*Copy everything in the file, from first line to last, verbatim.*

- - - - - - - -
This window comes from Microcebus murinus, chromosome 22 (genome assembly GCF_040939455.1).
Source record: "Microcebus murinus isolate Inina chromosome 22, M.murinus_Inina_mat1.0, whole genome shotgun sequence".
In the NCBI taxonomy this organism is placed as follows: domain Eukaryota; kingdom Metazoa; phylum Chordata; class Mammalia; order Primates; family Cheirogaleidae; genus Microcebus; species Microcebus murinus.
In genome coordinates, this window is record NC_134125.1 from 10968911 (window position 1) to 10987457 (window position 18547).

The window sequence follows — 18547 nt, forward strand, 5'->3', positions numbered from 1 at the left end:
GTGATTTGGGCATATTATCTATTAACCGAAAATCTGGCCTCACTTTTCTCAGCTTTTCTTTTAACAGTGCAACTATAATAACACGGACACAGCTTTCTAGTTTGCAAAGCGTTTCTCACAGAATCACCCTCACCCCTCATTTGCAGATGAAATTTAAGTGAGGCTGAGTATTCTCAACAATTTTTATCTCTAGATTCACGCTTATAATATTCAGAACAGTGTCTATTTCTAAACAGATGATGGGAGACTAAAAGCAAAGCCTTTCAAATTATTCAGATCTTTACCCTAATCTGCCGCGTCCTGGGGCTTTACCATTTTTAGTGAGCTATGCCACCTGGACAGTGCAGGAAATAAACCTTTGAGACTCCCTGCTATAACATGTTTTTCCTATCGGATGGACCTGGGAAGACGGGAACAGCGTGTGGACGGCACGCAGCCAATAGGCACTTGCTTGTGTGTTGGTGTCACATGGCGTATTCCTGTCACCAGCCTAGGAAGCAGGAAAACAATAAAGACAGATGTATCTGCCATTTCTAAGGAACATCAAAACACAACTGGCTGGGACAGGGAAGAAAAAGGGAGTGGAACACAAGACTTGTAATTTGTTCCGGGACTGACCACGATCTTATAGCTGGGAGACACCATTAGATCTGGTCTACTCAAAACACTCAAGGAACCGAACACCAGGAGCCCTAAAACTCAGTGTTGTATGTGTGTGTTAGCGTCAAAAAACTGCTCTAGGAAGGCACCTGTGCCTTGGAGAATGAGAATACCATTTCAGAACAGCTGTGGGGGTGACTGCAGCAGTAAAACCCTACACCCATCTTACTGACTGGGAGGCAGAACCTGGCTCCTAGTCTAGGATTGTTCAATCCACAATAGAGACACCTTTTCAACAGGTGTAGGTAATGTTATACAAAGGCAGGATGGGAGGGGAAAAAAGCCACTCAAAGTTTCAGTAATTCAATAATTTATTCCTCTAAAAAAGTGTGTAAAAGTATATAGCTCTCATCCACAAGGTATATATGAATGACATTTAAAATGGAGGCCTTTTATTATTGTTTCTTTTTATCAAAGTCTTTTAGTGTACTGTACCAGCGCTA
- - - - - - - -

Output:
This window comes from Microcebus murinus, chromosome 22 (genome assembly GCF_040939455.1).
Source record: "Microcebus murinus isolate Inina chromosome 22, M.murinus_Inina_mat1.0, whole genome shotgun sequence".
In the NCBI taxonomy this organism is placed as follows: domain Eukaryota; kingdom Metazoa; phylum Chordata; class Mammalia; order Primates; family Cheirogaleidae; genus Microcebus; species Microcebus murinus.
In genome coordinates, this window is record NC_134125.1 from 10968911 (window position 1) to 10987457 (window position 18547).

The window sequence follows — 18547 nt, forward strand, 5'->3', positions numbered from 1 at the left end:
GTGATTTGGGCATATTATCTATTAACCGAAAATCTGGCCTCACTTTTCTCAGCTTTTCTTTTAACAGTGCAACTATAATAACACGGACACAGCTTTCTAGTTTGCAAAGCGTTTCTCACAGAATCACCCTCACCCCTCATTTGCAGATGAAATTTAAGTGAGGCTGAGTATTCTCAACAATTTTTATCTCTAGATTCACGCTTATAATATTCAGAACAGTGTCTATTTCTAAACAGATGATGGGAGACTAAAAGCAAAGCCTTTCAAATTATTCAGATCTTTACCCTAATCTGCCGCGTCCTGGGGCTTTACCATTTTTAGTGAGCTATGCCACCTGGACAGTGCAGGAAATAAACCTTTGAGACTCCCTGCTATAACATGTTTTTCCTATCGGATGGACCTGGGAAGACGGGAACAGCGTGTGGACGGCACGCAGCCAATAGGCACTTGCTTGTGTGTTGGTGTCACATGGCGTATTCCTGTCACCAGCCTAGGAAGCAGGAAAACAATAAAGACAGATGTATCTGCCATTTCTAAGGAACATCAAAACACAACTGGCTGGGACAGGGAAGAAAAAGGGAGTGGAACACAAGACTTGTAATTTGTTCCGGGACTGACCACGATCTTATAGCTGGGAGACACCATTAGATCTGGTCTACTCAAAACACTCAAGGAACCGAACACCAGGAGCCCTAAAACTCAGTGTTGTATGTGTGTGTTAGCGTCAAAAAACTGCTCTAGGAAGGCACCTGTGCCTTGGAGAATGAGAATACCATTTCAGAACAGCTGTGGGGGTGACTGCAGCAGTAAAACCCTACACCCATCTTACTGACTGGGAGGCAGAACCTGGCTCCTAGTCTAGGATTGTTCAATCCACAATAGAGACACCTTTTCAACAGGTGTAGGTAATGTTATACAAAGGCAGGATGGGAGGGGAAAAAAGCCACTCAAAGTTTCAGTAATTCAATAATTTATTCCTCTAAAAAAGTGTGTAAAAGTATATAGCTCTCATCCACAAGGTATATATGAATGACATTTAAAATGGAGGCCTTTTATTATTGTTTCTTTTTATCAAAGTCTTTTAGTGTACTGTACCAGCGCTA